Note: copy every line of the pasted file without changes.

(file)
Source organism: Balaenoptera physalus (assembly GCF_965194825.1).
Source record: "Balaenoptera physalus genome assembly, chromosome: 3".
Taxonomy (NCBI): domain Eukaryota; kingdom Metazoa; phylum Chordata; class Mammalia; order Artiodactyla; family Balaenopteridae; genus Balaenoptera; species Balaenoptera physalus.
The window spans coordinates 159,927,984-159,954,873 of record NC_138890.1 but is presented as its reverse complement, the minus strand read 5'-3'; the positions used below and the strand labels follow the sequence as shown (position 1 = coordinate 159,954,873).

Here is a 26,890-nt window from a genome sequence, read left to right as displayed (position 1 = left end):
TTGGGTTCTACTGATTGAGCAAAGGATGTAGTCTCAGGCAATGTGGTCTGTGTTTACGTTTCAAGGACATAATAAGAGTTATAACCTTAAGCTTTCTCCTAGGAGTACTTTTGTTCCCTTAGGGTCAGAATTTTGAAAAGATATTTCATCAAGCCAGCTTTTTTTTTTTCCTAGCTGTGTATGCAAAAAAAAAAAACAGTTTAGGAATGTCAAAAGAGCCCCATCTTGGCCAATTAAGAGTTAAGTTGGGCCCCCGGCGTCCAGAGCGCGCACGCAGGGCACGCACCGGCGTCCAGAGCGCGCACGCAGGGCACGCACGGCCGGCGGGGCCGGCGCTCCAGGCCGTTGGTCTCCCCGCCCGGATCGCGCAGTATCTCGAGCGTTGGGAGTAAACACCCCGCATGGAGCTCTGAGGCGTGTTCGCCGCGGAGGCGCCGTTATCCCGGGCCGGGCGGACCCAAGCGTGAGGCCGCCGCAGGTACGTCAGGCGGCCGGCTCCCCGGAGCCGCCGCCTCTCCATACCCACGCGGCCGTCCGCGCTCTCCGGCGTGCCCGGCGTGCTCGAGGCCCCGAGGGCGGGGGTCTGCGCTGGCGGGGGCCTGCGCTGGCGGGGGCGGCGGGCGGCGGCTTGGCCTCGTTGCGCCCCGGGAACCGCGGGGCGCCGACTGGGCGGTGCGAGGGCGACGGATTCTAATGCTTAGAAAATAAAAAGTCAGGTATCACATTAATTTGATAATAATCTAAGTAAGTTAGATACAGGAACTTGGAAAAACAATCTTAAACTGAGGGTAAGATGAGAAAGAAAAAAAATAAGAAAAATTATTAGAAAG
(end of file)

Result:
Source organism: Balaenoptera physalus (assembly GCF_965194825.1).
Source record: "Balaenoptera physalus genome assembly, chromosome: 3".
Taxonomy (NCBI): domain Eukaryota; kingdom Metazoa; phylum Chordata; class Mammalia; order Artiodactyla; family Balaenopteridae; genus Balaenoptera; species Balaenoptera physalus.
The window spans coordinates 159,927,984-159,954,873 of record NC_138890.1 but is presented as its reverse complement, the minus strand read 5'-3'; the positions used below and the strand labels follow the sequence as shown (position 1 = coordinate 159,954,873).

Here is a 26,890-nt window from a genome sequence, read left to right as displayed (position 1 = left end):
TTGGGTTCTACTGATTGAGCAAAGGATGTAGTCTCAGGCAATGTGGTCTGTGTTTACGTTTCAAGGACATAATAAGAGTTATAACCTTAAGCTTTCTCCTAGGAGTACTTTTGTTCCCTTAGGGTCAGAATTTTGAAAAGATATTTCATCAAGCCAGCTTTTTTTTTTTCCTAGCTGTGTATGCAAAAAAAAAAAACAGTTTAGGAATGTCAAAAGAGCCCCATCTTGGCCAATTAAGAGTTAAGTTGGGCCCCCGGCGTCCAGAGCGCGCACGCAGGGCACGCACCGGCGTCCAGAGCGCGCACGCAGGGCACGCACGGCCGGCGGGGCCGGCGCTCCAGGCCGTTGGTCTCCCCGCCCGGATCGCGCAGTATCTCGAGCGTTGGGAGTAAACACCCCGCATGGAGCTCTGAGGCGTGTTCGCCGCGGAGGCGCCGTTATCCCGGGCCGGGCGGACCCAAGCGTGAGGCCGCCGCAGGTACGTCAGGCGGCCGGCTCCCCGGAGCCGCCGCCTCTCCATACCCACGCGGCCGTCCGCGCTCTCCGGCGTGCCCGGCGTGCTCGAGGCCCCGAGGGCGGGGGTCTGCGCTGGCGGGGGCCTGCGCTGGCGGGGGCGGCGGGCGGCGGCTTGGCCTCGTTGCGCCCCGGGAACCGCGGGGCGCCGACTGGGCGGTGCGAGGGCGACGGATTCTAATGCTTAGAAAATAAAAAGTCAGGTATCACATTAATTTGATAATAATCTAAGTAAGTTAGATACAGGAACTTGGAAAAACAATCTTAAACTGAGGGTAAGATGAGAAAGAAAAAAAATAAGAAAAATTATTAGAAAG